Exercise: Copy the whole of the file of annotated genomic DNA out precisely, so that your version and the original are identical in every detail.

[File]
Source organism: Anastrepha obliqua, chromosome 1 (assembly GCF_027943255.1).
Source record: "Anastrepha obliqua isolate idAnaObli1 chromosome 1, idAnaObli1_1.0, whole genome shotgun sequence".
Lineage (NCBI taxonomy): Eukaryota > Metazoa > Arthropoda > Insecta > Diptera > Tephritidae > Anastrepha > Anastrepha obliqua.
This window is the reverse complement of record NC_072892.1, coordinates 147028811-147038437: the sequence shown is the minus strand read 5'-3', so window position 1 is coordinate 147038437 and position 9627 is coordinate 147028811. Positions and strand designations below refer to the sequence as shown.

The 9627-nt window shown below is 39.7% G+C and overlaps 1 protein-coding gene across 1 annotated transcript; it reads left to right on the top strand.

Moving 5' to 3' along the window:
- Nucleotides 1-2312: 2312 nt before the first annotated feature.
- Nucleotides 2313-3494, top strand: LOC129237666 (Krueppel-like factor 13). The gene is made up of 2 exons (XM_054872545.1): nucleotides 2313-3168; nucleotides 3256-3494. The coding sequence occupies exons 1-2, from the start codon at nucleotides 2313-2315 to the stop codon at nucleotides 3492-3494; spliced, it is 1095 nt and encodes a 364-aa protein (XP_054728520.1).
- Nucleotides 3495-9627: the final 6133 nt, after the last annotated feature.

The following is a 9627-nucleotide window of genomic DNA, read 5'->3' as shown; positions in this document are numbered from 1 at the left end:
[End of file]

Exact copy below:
Source organism: Anastrepha obliqua, chromosome 1 (assembly GCF_027943255.1).
Source record: "Anastrepha obliqua isolate idAnaObli1 chromosome 1, idAnaObli1_1.0, whole genome shotgun sequence".
Lineage (NCBI taxonomy): Eukaryota > Metazoa > Arthropoda > Insecta > Diptera > Tephritidae > Anastrepha > Anastrepha obliqua.
This window is the reverse complement of record NC_072892.1, coordinates 147028811-147038437: the sequence shown is the minus strand read 5'-3', so window position 1 is coordinate 147038437 and position 9627 is coordinate 147028811. Positions and strand designations below refer to the sequence as shown.

The 9627-nt window shown below is 39.7% G+C and overlaps 1 protein-coding gene across 1 annotated transcript; it reads left to right on the top strand.

Moving 5' to 3' along the window:
- Nucleotides 1-2312: 2312 nt before the first annotated feature.
- Nucleotides 2313-3494, top strand: LOC129237666 (Krueppel-like factor 13). The gene is made up of 2 exons (XM_054872545.1): nucleotides 2313-3168; nucleotides 3256-3494. The coding sequence occupies exons 1-2, from the start codon at nucleotides 2313-2315 to the stop codon at nucleotides 3492-3494; spliced, it is 1095 nt and encodes a 364-aa protein (XP_054728520.1).
- Nucleotides 3495-9627: the final 6133 nt, after the last annotated feature.

The following is a 9627-nucleotide window of genomic DNA, read 5'->3' as shown; positions in this document are numbered from 1 at the left end: